So there I was, back in Glasgow at the beginning of 2010.
Paul landed himself a job and I slept. When Paul got up for work in the morning, I used to let our Vizsla pup up onto the bed, under the duvet and he’d nestle behind my knees and we’d drift off…
But I needed to get myself a job. I had to go to the Job Centre once a week and prove to them that I was applying for jobs. I didn’t get any money from them, but it was for tax rebate or something.
When I look back now, I can see that the sort of positions I applied for weren’t appropriate. I was trying to go back to work from where I left off, so basically apply for postdoctoral positions. God, I even once applied for a professor post. I was clearly delusional as I hadn’t realised or come to terms with what the brain injury had done to me.
I applied for literally hundreds and hundreds of jobs. With applying for postdoctoral positions, I needed to present my previous work at each interview.
While I was hoping to get employed, I got voluntary work in a Save the Children local charity shop. It was great, sociable, working on the floor, behind the scenes. I used to arrive with my Tinderbox coffee and Dougie, the guy I worked with, would sneak over, lock the door and we’d go downstairs for a chat. It was lovely.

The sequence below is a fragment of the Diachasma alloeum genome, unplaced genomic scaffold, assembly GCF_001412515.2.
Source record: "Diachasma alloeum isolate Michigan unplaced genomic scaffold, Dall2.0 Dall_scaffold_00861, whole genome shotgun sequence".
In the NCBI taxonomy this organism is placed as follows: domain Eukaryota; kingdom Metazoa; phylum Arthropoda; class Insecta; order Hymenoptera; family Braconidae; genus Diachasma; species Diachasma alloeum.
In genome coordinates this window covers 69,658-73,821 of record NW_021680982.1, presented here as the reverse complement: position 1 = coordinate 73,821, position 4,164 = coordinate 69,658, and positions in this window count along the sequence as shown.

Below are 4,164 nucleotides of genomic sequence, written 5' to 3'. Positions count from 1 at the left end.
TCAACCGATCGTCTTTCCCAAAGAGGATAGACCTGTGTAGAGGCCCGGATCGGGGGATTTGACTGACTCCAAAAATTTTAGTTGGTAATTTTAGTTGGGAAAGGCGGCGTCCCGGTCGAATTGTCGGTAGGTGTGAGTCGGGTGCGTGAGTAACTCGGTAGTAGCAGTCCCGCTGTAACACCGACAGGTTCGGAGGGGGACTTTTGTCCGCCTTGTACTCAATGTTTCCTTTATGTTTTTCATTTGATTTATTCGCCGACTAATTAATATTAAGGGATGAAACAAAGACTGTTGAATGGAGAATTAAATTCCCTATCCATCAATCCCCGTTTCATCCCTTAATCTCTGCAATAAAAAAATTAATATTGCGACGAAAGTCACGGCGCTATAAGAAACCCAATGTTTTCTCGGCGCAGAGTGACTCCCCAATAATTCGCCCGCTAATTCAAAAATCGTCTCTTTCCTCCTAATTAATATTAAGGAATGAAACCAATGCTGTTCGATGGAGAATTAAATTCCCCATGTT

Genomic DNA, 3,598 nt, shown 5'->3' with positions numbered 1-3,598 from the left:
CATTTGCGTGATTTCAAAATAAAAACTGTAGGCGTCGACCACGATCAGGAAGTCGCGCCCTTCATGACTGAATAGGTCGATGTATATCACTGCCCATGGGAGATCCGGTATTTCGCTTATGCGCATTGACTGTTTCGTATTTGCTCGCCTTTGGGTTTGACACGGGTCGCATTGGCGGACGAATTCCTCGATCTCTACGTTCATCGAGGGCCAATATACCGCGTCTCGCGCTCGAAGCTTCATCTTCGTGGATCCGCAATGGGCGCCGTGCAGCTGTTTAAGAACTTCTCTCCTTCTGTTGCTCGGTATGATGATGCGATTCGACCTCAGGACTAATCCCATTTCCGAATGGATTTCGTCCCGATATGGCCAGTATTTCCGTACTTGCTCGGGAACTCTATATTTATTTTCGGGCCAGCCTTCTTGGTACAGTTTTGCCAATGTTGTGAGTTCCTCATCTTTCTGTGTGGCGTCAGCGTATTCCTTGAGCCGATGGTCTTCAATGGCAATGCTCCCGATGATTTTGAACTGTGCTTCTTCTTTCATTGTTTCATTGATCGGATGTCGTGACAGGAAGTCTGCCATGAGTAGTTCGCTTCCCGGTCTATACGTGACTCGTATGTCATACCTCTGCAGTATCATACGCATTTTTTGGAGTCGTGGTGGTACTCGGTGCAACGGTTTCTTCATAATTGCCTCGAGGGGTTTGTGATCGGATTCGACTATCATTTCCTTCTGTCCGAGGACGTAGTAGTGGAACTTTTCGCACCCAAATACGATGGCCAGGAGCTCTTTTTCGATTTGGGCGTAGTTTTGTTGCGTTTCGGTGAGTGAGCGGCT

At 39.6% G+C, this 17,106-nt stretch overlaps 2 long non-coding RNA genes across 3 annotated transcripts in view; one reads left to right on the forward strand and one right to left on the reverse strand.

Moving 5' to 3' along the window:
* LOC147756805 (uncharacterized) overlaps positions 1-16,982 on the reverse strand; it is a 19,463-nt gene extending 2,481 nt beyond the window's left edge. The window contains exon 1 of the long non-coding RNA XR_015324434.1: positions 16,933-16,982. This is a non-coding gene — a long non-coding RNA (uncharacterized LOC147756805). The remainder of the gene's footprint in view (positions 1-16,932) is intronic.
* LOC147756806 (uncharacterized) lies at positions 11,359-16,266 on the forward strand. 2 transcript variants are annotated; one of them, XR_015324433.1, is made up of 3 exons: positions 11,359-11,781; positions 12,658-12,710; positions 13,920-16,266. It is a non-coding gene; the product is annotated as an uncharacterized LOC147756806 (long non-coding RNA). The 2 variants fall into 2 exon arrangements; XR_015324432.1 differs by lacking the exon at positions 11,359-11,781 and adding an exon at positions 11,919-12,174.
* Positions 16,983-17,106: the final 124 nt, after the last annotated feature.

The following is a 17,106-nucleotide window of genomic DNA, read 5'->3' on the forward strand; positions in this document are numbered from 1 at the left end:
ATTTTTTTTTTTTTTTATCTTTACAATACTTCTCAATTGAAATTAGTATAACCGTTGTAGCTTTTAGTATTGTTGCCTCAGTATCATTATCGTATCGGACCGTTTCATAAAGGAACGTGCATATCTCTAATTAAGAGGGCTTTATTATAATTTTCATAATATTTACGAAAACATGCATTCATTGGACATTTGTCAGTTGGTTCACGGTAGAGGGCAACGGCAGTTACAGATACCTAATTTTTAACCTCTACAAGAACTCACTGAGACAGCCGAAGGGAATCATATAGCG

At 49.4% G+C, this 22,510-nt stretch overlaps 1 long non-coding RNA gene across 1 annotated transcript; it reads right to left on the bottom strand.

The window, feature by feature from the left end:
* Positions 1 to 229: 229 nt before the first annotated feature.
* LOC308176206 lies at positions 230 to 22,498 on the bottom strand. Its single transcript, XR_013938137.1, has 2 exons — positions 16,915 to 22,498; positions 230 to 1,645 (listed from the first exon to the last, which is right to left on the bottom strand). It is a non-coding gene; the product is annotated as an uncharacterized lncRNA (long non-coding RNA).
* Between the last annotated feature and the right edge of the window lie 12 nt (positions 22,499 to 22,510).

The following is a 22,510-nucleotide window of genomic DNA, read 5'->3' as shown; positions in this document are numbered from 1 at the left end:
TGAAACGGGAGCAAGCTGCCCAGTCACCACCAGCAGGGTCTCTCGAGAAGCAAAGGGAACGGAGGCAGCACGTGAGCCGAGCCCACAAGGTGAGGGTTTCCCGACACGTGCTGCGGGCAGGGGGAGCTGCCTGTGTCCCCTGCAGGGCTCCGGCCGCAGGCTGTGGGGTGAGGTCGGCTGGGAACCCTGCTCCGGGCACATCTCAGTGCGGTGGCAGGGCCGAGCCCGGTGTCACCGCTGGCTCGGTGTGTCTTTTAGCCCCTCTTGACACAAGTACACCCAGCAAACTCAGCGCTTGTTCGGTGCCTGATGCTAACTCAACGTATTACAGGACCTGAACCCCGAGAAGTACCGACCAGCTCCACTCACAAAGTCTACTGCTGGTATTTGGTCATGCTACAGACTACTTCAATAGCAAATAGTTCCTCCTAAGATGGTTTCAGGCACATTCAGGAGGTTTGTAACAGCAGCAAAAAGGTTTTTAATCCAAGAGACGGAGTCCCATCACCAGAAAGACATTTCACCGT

One day when I was downstairs in Save the Children I got a phone call. It was an admin lady who offered me a job - and I remember doubling up with a fist pump – I’d finally done it!
The job was working for BioBank. This is a company that collects samples from around the UK for people to use in research. I ended up aliquoting blood samples, part time. I remember my close friend Jane saying to me that before my brain injury I’d have been bored stiff doing that over and over again. But I wasn’t, I was happy. There was something very therapeutic about the repetitive movements of the job.
I did it for a few years until I was signed off through my pregnancy with Jack in 2016.